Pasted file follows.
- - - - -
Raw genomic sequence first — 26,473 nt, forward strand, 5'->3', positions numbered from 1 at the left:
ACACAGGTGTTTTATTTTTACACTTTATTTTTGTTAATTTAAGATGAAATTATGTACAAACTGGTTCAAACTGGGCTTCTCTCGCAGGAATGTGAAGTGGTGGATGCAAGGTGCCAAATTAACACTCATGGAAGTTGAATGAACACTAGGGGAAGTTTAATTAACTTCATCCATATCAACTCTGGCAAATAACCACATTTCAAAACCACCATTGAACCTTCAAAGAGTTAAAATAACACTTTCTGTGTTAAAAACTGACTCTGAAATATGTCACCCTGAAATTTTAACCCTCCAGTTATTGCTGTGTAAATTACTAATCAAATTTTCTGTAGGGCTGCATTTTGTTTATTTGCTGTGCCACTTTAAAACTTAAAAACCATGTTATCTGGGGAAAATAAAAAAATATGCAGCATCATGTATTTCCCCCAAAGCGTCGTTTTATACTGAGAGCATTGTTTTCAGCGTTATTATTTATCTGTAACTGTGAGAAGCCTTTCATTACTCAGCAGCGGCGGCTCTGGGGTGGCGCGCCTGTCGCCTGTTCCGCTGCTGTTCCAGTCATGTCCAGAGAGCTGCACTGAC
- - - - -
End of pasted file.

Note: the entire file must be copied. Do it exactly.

Raw genomic sequence first — 26,473 nt, forward strand, 5'->3', positions numbered from 1 at the left:
ACACAGGTGTTTTATTTTTACACTTTATTTTTGTTAATTTAAGATGAAATTATGTACAAACTGGTTCAAACTGGGCTTCTCTCGCAGGAATGTGAAGTGGTGGATGCAAGGTGCCAAATTAACACTCATGGAAGTTGAATGAACACTAGGGGAAGTTTAATTAACTTCATCCATATCAACTCTGGCAAATAACCACATTTCAAAACCACCATTGAACCTTCAAAGAGTTAAAATAACACTTTCTGTGTTAAAAACTGACTCTGAAATATGTCACCCTGAAATTTTAACCCTCCAGTTATTGCTGTGTAAATTACTAATCAAATTTTCTGTAGGGCTGCATTTTGTTTATTTGCTGTGCCACTTTAAAACTTAAAAACCATGTTATCTGGGGAAAATAAAAAAATATGCAGCATCATGTATTTCCCCCAAAGCGTCGTTTTATACTGAGAGCATTGTTTTCAGCGTTATTATTTATCTGTAACTGTGAGAAGCCTTTCATTACTCAGCAGCGGCGGCTCTGGGGTGGCGCGCCTGTCGCCTGTTCCGCTGCTGTTCCAGTCATGTCCAGAGAGCTGCACTGAC